The flexibility of the neural probes is related to the degree of tissue damage induced during brain micro motions after the probes are implanted. Neural probes with higher flexibility could cause less tissue damage [18]. However, a minimum probe stiffness is needed to facilitate implantation into the brain tissue [2224]. Previously, flexible probe insertion was accomplished using a probe stiffener, in which the flexible probe was attached to a rigid silicon (Si) substrate with a biodegradable glue such as polyethylene glycol (PEG) [25, 26]. Others had demonstrated that coating neural probes with bio-dissolvable materials [27] such as silk polymer [28, 29] could temporarily enhance neural probe stiffness during probe insertion.

Previous probe stiffening methods during insertion focused on using an extra piece of rigid structure to enhance the overall rigidity, rather than introducing dynamically controlled probe flexibility. In such cases, the neural probes cannot be reused after the bio-degradable layers were dissolved. Also, more tissue damage will be introduced due to the extra volume and stiffness of the rigid structure. Our present designs provide dynamic control of neural probe flexibility using adjustable fluidic pressure in the embedded channels. These neural probes were controlled to be rigid during insertion, and they returned to inherent flexibility after the insertion. The probes can be cleaned and reused easily. The neural probe flexibility was controlled by the probe materials, dimensions, and fluidic pressure in the embedded microchannels. In this work, neural probes were fabricated in PDMS, PI, and PDMS/PI hybrid substrates. The polymer-based neural probes are biocompatible and their mechanical properties can be optimized. The PDMS and PI polymers have different Young’s modulus, and they can provide different degrees of stiffness. Typically, PDMS is too soft for neural probe implantation into the brain tissue, while PI is more rigid compared to PDMS. A combination of PDMS and PI layers in neural probes could be tuned to reach the appropriate flexibility. For neural probe implantation, the fluidic pressure in the embedded microchannels of PDMS/PI neural probes could be adjusted to provide the needed stiffness. The fluidic pressure in the microchannels could then be released after implantation so that the neural probes will be highly flexible to reduce tissue damage. Probe flexibility for different designs as a function of fluidic pressure was simulated using the finite element method (FEM).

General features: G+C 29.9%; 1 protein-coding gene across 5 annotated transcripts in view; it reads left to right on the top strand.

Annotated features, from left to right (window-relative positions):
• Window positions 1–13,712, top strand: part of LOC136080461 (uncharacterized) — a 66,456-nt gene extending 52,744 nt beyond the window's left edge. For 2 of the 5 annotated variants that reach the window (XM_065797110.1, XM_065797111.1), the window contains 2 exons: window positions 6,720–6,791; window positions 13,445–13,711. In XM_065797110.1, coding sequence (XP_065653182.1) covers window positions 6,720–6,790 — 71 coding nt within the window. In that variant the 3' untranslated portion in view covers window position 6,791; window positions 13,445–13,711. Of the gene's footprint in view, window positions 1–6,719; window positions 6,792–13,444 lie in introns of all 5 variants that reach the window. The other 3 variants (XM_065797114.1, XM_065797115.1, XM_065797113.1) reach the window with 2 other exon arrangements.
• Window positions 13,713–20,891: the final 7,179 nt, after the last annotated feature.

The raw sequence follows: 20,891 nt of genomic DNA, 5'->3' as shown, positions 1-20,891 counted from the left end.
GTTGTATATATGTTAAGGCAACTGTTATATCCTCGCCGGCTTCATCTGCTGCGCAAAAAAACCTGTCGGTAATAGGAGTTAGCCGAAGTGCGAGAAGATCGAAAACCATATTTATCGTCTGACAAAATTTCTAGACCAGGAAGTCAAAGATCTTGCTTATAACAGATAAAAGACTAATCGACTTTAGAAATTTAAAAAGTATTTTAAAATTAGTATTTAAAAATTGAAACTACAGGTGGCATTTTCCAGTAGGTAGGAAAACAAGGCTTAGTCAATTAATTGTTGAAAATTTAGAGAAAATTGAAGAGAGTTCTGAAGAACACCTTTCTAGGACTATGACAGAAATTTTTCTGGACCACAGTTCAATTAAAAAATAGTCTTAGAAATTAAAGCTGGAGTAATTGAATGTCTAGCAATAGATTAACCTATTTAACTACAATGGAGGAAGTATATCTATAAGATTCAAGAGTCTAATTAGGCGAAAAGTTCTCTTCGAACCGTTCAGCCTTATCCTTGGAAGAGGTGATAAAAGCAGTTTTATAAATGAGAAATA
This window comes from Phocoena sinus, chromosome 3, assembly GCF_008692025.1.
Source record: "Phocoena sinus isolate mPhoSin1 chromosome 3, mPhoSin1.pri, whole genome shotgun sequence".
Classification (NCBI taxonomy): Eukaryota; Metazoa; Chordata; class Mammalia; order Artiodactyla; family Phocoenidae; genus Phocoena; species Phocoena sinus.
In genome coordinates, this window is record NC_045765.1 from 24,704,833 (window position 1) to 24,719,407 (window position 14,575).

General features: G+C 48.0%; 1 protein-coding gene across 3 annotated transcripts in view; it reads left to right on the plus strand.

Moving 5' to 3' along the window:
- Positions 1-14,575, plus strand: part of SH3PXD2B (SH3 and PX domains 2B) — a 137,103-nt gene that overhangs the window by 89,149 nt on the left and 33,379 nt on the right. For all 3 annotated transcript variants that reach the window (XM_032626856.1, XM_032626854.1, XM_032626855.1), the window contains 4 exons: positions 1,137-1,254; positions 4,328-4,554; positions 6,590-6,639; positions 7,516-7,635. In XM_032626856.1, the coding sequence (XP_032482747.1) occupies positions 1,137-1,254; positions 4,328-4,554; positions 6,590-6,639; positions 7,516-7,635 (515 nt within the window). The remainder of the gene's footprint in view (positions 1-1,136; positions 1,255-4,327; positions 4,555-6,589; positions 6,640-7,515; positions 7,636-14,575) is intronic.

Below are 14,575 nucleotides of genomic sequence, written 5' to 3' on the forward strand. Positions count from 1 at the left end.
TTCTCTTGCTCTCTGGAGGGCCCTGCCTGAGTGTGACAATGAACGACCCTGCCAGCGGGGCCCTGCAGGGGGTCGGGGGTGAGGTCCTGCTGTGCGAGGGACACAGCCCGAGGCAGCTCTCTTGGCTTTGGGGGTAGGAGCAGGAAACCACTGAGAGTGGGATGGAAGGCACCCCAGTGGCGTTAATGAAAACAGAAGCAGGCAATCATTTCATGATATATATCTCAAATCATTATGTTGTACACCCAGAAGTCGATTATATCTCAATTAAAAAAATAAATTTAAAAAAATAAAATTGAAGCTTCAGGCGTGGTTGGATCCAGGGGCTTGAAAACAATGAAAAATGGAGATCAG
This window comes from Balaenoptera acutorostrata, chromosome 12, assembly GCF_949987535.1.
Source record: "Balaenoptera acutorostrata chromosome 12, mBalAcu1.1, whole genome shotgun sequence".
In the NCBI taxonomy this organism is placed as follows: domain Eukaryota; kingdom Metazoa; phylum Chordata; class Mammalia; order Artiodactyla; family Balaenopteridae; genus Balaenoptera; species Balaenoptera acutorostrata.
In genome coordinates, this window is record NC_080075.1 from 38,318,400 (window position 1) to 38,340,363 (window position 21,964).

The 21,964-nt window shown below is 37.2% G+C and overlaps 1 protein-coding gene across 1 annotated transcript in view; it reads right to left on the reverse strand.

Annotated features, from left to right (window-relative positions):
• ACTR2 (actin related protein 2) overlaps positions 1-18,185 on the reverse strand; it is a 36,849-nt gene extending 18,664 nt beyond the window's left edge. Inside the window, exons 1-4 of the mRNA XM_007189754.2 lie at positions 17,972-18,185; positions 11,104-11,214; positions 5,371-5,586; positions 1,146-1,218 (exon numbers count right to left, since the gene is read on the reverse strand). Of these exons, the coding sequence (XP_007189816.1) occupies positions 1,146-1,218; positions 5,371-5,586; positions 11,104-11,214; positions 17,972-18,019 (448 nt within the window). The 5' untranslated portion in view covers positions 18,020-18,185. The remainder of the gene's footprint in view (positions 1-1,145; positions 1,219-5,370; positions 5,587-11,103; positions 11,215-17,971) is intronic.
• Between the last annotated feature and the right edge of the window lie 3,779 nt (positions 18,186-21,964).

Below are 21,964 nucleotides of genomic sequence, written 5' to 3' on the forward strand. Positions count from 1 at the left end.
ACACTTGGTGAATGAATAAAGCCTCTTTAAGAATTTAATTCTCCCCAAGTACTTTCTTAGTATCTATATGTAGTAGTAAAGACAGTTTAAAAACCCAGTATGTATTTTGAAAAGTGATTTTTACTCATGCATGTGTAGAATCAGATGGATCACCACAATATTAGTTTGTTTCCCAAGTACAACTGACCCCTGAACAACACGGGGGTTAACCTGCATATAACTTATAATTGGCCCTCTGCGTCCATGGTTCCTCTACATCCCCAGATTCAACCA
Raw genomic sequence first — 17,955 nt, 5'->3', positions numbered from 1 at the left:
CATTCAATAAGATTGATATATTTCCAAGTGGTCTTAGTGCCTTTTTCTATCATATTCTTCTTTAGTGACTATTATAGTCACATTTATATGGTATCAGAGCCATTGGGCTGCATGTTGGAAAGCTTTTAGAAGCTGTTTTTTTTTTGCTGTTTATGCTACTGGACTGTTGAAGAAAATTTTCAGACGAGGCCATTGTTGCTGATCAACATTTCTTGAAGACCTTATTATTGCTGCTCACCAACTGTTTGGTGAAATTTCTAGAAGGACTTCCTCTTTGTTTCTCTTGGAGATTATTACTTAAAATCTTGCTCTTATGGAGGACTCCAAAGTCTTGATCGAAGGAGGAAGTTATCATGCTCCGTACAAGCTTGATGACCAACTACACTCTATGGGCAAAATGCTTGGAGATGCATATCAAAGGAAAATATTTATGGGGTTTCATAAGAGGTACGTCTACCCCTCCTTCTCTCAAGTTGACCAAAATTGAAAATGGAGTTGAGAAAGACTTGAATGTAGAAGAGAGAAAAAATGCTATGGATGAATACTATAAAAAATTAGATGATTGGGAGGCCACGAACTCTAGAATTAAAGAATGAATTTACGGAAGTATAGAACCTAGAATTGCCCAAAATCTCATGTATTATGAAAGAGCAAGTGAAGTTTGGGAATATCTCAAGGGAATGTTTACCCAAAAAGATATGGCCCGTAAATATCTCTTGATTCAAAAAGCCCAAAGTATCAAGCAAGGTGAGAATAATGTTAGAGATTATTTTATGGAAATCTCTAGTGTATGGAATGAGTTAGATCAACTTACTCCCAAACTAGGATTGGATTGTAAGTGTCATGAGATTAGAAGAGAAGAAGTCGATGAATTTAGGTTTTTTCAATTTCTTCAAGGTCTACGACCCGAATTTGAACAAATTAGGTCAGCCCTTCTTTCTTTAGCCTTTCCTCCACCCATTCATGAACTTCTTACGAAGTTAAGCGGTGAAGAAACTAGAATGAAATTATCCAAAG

Neural probes in PDMS were too flexible to be implanted into brain tissue, even with fluidic pressure in the embedded channels. The minimum critical buckling force for the PI probes was found to be 3.0 mN for 200 μm wide probes with 50 μm wide channels. This is higher than the required force of 0.5–1.0 mN [30, 31] to penetrate into the brain tissue. However, hybrid PDMS/PI neural probes with the same dimensions and fluidic pressure were more flexible with lower critical buckling force of 1.1 mN, and rigid enough to penetrate into the brain tissue. The critical buckling force of the PDMS/PI neural probes could be tuned from 0.25–1.25 mN depending on the fluidic pressure in the microchannel. The fabricated probes were inserted into a 0.6% agarose gel that mimicked the softness of the brain tissue. As the fluidic pressure was increased from 0 to 60 kPa, these probes were able to penetrate into the gel. After insertion, releasing the fluidic pressure allowed the probe to become flexible so as to avoid tissue damage for chronic recording and stimulation.

Materials and methods

In this section, the designs, materials and fabrication technology for PDMS/PI hybrid probe were discussed. Moreover, the flexibility in terms of axial critical buckling force of these neural probes was measured using the buckling test that resembled the probe insertion into the targeted brain tissues. A smaller critical buckling force indicated the probe was more flexible.